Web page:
Domestic violence (also called family violence or interpersonal violence) is a pattern of behavior used by one person in a relationship to control the other. The violence can happen all the time or only once in a while. Partners may be married or not, heterosexual, gay or lesbian; living together, separated or dating. It crosses the boundaries of age, socio-economic status, religion, race, ethnicity and nationality.
Domestic violence is a crime in Ohio and includes physical assault (hitting, pushing, shoving, etc.), sexual abuse (unwanted or forced sexual activity), and stalking. Although emotional, psychological, spiritual and financial abuses are often difficult to prove in a court of law, they are forms of abuse and are identified as forms of domestic violence.
Domestic Violence is a Public Health Issue
Domestic violence has a direct impact on one’s health. The high prevalence of domestic violence has an enormous cost to society both in healthcare and productivity. The Ohio Department of Health (ODH) prevention efforts encourage local collaboration to create communities where everyone is safe. ODH’s Sexual Assault and Domestic Violence Prevention Program serves as a resource for local organizations working to help domestic violence victims and prevent the violence before it begins.
Currently ODH does not have funding available to provide domestic violence prevention service programs. ODH has previously worked on the following activities:
Coordinated an internal (ODH) Domestic Violence Work Group that creates employee awareness. Projects include: National Domestic Violence Awareness Week activities, training initiatives for ODH staff and ODH locally funded clinics. Other work group activities include: Barbara Warner Personal Care Product Drive for Domestic Violence Shelters and Empty Place at the Table™ Lobby Display with ACTION Ohio – Coalition for Battered Women Inc.
Convened the Barbara Warner Domestic Violence Committee that is charged with providing training and resources to the State of Ohio employees.
Served on the State Domestic Violence and Disabilities Task Force.
Served on the National Standards Campaign (a national initiative to create public health campaigns against domestic violence).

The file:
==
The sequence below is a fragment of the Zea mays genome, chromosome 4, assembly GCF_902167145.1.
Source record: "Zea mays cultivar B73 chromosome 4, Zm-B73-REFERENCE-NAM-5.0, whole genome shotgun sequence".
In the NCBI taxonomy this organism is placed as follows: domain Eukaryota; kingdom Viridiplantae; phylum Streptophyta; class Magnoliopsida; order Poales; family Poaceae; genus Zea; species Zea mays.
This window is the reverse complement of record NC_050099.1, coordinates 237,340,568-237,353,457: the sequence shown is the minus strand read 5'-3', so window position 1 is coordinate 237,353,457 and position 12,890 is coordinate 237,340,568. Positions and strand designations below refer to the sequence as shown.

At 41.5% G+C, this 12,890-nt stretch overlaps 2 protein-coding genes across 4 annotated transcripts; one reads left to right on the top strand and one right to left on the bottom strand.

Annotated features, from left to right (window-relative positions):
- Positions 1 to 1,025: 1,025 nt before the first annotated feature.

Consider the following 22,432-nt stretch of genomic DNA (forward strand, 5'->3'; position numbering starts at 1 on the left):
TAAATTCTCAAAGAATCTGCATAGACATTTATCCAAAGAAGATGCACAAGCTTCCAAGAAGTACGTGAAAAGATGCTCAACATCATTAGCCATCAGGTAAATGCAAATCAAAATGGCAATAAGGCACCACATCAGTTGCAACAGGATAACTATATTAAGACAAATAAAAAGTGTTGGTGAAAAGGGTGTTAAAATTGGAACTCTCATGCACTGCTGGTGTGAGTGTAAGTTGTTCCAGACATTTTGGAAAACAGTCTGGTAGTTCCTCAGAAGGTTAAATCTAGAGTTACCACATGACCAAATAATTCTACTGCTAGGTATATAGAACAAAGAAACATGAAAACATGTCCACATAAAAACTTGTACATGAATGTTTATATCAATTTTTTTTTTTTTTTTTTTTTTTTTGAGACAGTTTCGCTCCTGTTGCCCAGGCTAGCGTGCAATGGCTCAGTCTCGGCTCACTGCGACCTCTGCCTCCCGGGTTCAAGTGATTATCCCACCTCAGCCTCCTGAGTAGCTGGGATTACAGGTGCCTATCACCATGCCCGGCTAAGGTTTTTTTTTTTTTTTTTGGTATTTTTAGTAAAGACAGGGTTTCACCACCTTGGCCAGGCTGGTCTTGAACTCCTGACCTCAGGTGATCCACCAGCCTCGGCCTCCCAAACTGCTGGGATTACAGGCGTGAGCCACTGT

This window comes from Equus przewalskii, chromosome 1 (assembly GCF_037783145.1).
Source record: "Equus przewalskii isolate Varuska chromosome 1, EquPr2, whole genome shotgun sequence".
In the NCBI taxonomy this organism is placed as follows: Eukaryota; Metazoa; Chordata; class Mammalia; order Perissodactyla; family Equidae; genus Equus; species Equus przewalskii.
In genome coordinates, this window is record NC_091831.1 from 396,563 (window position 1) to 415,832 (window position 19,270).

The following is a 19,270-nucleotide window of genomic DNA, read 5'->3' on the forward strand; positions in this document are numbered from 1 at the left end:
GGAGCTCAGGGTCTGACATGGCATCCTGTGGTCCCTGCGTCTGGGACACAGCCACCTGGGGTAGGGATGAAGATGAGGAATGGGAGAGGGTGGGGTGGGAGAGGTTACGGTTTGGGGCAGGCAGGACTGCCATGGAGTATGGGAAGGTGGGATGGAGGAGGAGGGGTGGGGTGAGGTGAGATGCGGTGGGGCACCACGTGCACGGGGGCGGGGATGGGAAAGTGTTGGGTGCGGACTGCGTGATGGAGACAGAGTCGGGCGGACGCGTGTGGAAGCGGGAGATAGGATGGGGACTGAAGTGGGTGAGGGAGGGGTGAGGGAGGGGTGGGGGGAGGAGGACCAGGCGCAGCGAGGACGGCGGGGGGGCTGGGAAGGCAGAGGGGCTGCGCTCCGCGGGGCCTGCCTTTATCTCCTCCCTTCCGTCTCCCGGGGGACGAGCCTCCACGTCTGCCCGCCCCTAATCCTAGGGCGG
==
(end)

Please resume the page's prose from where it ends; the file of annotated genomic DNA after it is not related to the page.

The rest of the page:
Developed and revised a statewide protocol with the Ohio Domestic Violence Network and the Ohio Alliance to End Sexual Violence titled The Ohio Domestic Violence Protocol for Health Care Providers: Standards of Care (2012).
Co-edited PRAMS newsletter about domestic violence during pregnancy for health care providers.Ohio PRAMS Newsletter (2009)
Use the links below to learn more about Ohio's efforts to prevent domestic violence.
Project Connect - The ODH Family Planning Program, SADVPP and the Ohio Domestic Violence Network (ODVN) collaborated on a pilot project addressing sexual and reproductive coercion with at-risk populations in family planning clinics and adolescent health settings. As a result, collaboration between shelters and clinics increased and the lessons learned helped in developing Ohio's Human Trafficking protocol for nurses and clinicians.
Barbara Warner Workplace Domestic Violence Resources - On Wednesday, April 16, 2008, former Governor Ted Strickland signed an Executive Order creating a policy and training for roughly 60,000 state employees of cabinet agencies, boards and commissions on workplace domestic violence. Current Governor John R. Kasich continued this policy by signing an Executive Order on January 21, 2011.
Economic Issues - Money is a tool commonly used by the abuser to prevent victims from leaving a dangerous relationship.